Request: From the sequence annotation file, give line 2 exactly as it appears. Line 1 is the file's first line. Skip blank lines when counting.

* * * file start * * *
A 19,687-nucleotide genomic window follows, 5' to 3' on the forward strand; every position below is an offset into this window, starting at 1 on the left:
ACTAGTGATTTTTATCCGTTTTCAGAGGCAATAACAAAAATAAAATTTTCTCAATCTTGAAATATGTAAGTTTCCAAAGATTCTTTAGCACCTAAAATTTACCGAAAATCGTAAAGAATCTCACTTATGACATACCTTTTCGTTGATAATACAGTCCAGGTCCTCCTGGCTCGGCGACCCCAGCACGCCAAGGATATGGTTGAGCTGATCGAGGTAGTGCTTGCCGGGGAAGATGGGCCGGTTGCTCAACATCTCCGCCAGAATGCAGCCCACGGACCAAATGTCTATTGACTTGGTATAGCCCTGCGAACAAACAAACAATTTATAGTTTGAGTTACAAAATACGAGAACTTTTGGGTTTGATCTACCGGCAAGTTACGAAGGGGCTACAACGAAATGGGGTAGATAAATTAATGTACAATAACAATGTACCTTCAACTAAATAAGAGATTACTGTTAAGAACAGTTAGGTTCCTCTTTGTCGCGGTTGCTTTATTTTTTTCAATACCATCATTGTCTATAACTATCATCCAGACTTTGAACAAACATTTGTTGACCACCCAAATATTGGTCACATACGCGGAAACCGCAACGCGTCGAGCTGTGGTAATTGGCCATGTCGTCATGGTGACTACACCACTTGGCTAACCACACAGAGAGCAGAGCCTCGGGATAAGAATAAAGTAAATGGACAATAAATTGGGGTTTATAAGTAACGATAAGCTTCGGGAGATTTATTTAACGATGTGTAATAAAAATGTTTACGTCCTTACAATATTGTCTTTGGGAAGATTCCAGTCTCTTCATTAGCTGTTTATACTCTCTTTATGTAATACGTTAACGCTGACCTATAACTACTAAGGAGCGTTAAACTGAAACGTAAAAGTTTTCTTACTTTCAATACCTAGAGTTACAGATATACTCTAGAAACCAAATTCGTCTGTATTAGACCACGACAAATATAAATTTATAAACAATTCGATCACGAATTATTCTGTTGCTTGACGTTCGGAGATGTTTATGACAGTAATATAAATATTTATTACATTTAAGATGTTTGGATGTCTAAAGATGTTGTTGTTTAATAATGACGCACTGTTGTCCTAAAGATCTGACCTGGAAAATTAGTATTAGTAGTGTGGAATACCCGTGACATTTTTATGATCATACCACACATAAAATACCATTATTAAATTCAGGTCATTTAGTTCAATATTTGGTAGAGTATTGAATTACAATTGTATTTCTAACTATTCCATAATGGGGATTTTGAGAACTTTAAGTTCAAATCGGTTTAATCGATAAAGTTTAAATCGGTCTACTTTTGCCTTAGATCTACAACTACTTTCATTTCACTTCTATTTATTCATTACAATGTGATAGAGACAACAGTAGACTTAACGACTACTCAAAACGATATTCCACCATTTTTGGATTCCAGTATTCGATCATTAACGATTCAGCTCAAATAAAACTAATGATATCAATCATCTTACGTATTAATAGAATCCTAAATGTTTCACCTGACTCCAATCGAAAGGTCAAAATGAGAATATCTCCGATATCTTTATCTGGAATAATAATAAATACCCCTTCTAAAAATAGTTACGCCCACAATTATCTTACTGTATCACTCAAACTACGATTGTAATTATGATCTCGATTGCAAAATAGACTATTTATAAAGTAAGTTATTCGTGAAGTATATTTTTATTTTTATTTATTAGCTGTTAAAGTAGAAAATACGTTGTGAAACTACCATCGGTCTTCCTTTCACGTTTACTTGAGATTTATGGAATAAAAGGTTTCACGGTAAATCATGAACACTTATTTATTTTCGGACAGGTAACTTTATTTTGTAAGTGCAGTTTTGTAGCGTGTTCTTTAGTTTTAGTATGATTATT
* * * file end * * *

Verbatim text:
ACTAGTGATTTTTATCCGTTTTCAGAGGCAATAACAAAAATAAAATTTTCTCAATCTTGAAATATGTAAGTTTCCAAAGATTCTTTAGCACCTAAAATTTACCGAAAATCGTAAAGAATCTCACTTATGACATACCTTTTCGTTGATAATACAGTCCAGGTCCTCCTGGCTCGGCGACCCCAGCACGCCAAGGATATGGTTGAGCTGATCGAGGTAGTGCTTGCCGGGGAAGATGGGCCGGTTGCTCAACATCTCCGCCAGAATGCAGCCCACGGACCAAATGTCTATTGACTTGGTATAGCCCTGCGAACAAACAAACAATTTATAGTTTGAGTTACAAAATACGAGAACTTTTGGGTTTGATCTACCGGCAAGTTACGAAGGGGCTACAACGAAATGGGGTAGATAAATTAATGTACAATAACAATGTACCTTCAACTAAATAAGAGATTACTGTTAAGAACAGTTAGGTTCCTCTTTGTCGCGGTTGCTTTATTTTTTTCAATACCATCATTGTCTATAACTATCATCCAGACTTTGAACAAACATTTGTTGACCACCCAAATATTGGTCACATACGCGGAAACCGCAACGCGTCGAGCTGTGGTAATTGGCCATGTCGTCATGGTGACTACACCACTTGGCTAACCACACAGAGAGCAGAGCCTCGGGATAAGAATAAAGTAAATGGACAATAAATTGGGGTTTATAAGTAACGATAAGCTTCGGGAGATTTATTTAACGATGTGTAATAAAAATGTTTACGTCCTTACAATATTGTCTTTGGGAAGATTCCAGTCTCTTCATTAGCTGTTTATACTCTCTTTATGTAATACGTTAACGCTGACCTATAACTACTAAGGAGCGTTAAACTGAAACGTAAAAGTTTTCTTACTTTCAATACCTAGAGTTACAGATATACTCTAGAAACCAAATTCGTCTGTATTAGACCACGACAAATATAAATTTATAAACAATTCGATCACGAATTATTCTGTTGCTTGACGTTCGGAGATGTTTATGACAGTAATATAAATATTTATTACATTTAAGATGTTTGGATGTCTAAAGATGTTGTTGTTTAATAATGACGCACTGTTGTCCTAAAGATCTGACCTGGAAAATTAGTATTAGTAGTGTGGAATACCCGTGACATTTTTATGATCATACCACACATAAAATACCATTATTAAATTCAGGTCATTTAGTTCAATATTTGGTAGAGTATTGAATTACAATTGTATTTCTAACTATTCCATAATGGGGATTTTGAGAACTTTAAGTTCAAATCGGTTTAATCGATAAAGTTTAAATCGGTCTACTTTTGCCTTAGATCTACAACTACTTTCATTTCACTTCTATTTATTCATTACAATGTGATAGAGACAACAGTAGACTTAACGACTACTCAAAACGATATTCCACCATTTTTGGATTCCAGTATTCGATCATTAACGATTCAGCTCAAATAAAACTAATGATATCAATCATCTTACGTATTAATAGAATCCTAAATGTTTCACCTGACTCCAATCGAAAGGTCAAAATGAGAATATCTCCGATATCTTTATCTGGAATAATAATAAATACCCCTTCTAAAAATAGTTACGCCCACAATTATCTTACTGTATCACTCAAACTACGATTGTAATTATGATCTCGATTGCAAAATAGACTATTTATAAAGTAAGTTATTCGTGAAGTATATTTTTATTTTTATTTATTAGCTGTTAAAGTAGAAAATACGTTGTGAAACTACCATCGGTCTTCCTTTCACGTTTACTTGAGATTTATGGAATAAAAGGTTTCACGGTAAATCATGAACACTTATTTATTTTCGGACAGGTAACTTTATTTTGTAAGTGCAGTTTTGTAGCGTGTTCTTTAGTTTTAGTATGATTATT